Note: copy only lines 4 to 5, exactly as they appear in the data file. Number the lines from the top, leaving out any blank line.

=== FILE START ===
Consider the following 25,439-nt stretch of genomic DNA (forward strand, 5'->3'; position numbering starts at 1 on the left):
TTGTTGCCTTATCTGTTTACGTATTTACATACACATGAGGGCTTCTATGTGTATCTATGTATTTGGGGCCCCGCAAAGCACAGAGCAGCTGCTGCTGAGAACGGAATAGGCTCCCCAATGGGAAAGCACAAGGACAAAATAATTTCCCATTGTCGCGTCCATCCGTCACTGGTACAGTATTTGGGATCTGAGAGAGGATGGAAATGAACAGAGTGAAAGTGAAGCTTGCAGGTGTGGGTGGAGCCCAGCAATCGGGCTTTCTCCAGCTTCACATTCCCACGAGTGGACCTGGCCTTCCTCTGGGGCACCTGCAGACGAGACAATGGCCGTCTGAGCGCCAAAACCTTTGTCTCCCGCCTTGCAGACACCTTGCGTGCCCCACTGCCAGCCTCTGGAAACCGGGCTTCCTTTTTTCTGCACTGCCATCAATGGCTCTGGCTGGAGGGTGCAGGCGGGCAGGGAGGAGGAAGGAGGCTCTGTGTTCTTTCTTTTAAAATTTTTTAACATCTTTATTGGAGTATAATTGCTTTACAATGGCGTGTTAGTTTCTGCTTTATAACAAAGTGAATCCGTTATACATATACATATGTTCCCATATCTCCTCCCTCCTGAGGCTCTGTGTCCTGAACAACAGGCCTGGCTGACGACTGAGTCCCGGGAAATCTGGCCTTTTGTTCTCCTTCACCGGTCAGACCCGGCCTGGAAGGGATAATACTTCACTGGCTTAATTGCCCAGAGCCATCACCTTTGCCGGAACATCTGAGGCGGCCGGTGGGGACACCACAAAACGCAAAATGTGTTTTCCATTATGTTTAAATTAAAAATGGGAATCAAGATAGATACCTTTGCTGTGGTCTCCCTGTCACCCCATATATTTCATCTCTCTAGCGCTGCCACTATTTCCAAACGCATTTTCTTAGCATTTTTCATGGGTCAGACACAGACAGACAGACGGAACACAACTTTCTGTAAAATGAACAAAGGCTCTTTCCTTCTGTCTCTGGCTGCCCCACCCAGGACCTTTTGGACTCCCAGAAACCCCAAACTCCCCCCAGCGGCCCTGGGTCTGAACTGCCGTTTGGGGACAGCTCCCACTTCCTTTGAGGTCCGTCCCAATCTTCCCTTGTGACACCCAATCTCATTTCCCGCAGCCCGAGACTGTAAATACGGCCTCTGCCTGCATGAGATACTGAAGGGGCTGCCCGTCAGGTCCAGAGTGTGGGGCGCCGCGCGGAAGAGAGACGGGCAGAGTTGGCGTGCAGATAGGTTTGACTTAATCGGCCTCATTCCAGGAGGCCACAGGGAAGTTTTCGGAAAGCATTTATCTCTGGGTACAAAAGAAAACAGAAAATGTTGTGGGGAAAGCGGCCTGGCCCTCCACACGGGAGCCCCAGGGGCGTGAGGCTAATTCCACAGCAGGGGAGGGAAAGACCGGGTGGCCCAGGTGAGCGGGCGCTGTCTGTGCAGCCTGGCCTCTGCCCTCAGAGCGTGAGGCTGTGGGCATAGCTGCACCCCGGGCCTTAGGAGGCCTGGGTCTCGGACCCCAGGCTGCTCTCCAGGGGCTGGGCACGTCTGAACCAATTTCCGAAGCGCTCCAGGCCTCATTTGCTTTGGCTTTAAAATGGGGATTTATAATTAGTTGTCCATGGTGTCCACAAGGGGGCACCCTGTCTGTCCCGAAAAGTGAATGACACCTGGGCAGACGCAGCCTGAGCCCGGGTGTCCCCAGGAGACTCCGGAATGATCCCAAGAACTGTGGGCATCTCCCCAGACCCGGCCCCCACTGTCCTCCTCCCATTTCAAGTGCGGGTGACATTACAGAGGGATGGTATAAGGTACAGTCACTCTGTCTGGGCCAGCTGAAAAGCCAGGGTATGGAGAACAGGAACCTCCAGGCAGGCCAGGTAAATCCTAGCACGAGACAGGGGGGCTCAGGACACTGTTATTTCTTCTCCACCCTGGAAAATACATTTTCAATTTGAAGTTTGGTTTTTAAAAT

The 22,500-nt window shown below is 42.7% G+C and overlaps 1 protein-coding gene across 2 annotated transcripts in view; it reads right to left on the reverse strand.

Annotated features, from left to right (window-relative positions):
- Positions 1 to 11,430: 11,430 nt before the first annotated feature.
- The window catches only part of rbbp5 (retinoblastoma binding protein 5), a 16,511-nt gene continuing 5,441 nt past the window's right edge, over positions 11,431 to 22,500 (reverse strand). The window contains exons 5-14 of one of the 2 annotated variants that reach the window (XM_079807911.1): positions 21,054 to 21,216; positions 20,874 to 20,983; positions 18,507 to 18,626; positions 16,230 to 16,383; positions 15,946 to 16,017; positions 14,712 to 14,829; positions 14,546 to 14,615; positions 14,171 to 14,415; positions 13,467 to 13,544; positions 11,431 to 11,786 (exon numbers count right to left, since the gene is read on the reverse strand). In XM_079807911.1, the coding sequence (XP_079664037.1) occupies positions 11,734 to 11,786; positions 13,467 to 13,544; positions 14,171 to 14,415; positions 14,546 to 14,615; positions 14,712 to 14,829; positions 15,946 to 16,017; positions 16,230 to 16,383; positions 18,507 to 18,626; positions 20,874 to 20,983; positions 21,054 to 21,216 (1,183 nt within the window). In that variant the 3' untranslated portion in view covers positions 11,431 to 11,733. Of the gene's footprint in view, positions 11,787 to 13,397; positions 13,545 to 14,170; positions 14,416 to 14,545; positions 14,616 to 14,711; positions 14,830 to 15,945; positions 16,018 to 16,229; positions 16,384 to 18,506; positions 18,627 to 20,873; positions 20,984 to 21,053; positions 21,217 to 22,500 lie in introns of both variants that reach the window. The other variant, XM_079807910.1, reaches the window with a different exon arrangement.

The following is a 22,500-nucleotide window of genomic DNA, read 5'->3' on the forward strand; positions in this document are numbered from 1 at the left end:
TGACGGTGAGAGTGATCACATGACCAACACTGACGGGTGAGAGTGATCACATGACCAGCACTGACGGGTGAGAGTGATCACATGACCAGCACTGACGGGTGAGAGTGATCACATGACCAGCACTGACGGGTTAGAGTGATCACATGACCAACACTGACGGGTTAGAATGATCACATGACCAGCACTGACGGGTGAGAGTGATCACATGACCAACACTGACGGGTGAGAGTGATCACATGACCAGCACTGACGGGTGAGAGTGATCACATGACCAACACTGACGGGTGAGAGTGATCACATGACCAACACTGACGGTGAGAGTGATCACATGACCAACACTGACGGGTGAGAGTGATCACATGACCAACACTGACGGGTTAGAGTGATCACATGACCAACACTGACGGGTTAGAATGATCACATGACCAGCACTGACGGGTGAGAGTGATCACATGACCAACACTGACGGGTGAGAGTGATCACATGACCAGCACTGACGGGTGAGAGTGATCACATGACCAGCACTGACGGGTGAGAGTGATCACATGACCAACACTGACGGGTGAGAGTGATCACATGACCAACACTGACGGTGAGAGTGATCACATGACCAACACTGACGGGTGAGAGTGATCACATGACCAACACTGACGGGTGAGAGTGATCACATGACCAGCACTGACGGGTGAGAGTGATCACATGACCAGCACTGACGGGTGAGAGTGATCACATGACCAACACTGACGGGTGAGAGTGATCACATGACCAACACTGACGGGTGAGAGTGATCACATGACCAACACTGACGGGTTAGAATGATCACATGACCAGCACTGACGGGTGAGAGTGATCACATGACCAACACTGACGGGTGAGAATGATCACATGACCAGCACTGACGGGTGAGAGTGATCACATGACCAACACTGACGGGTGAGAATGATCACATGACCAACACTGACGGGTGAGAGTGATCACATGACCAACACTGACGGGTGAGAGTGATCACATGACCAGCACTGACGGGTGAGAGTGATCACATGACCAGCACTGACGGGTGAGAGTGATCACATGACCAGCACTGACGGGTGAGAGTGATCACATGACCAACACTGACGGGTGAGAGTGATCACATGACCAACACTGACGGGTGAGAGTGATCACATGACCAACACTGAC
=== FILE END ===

Annotated features, from left to right (window-relative positions):
- Positions 1 to 11,430: 11,430 nt before the first annotated feature.